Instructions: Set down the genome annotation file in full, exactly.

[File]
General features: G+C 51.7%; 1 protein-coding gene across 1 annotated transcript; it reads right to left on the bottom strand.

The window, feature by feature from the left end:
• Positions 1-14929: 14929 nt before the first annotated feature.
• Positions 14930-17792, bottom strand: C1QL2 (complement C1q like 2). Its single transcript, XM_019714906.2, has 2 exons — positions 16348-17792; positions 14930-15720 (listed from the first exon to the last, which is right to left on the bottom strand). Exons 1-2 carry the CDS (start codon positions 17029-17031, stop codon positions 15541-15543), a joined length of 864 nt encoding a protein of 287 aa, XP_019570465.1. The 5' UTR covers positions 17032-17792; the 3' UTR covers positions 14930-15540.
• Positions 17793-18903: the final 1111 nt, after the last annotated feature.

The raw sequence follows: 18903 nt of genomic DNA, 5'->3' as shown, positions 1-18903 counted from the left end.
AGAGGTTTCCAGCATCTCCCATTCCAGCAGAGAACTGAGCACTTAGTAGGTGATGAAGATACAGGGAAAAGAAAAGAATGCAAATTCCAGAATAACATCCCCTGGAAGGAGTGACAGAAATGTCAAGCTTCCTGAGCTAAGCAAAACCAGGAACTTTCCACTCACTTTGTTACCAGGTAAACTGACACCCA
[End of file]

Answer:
General features: G+C 51.7%; 1 protein-coding gene across 1 annotated transcript; it reads right to left on the bottom strand.

The window, feature by feature from the left end:
• Positions 1-14929: 14929 nt before the first annotated feature.
• Positions 14930-17792, bottom strand: C1QL2 (complement C1q like 2). Its single transcript, XM_019714906.2, has 2 exons — positions 16348-17792; positions 14930-15720 (listed from the first exon to the last, which is right to left on the bottom strand). Exons 1-2 carry the CDS (start codon positions 17029-17031, stop codon positions 15541-15543), a joined length of 864 nt encoding a protein of 287 aa, XP_019570465.1. The 5' UTR covers positions 17032-17792; the 3' UTR covers positions 14930-15540.
• Positions 17793-18903: the final 1111 nt, after the last annotated feature.

The raw sequence follows: 18903 nt of genomic DNA, 5'->3' as shown, positions 1-18903 counted from the left end.
AGAGGTTTCCAGCATCTCCCATTCCAGCAGAGAACTGAGCACTTAGTAGGTGATGAAGATACAGGGAAAAGAAAAGAATGCAAATTCCAGAATAACATCCCCTGGAAGGAGTGACAGAAATGTCAAGCTTCCTGAGCTAAGCAAAACCAGGAACTTTCCACTCACTTTGTTACCAGGTAAACTGACACCCA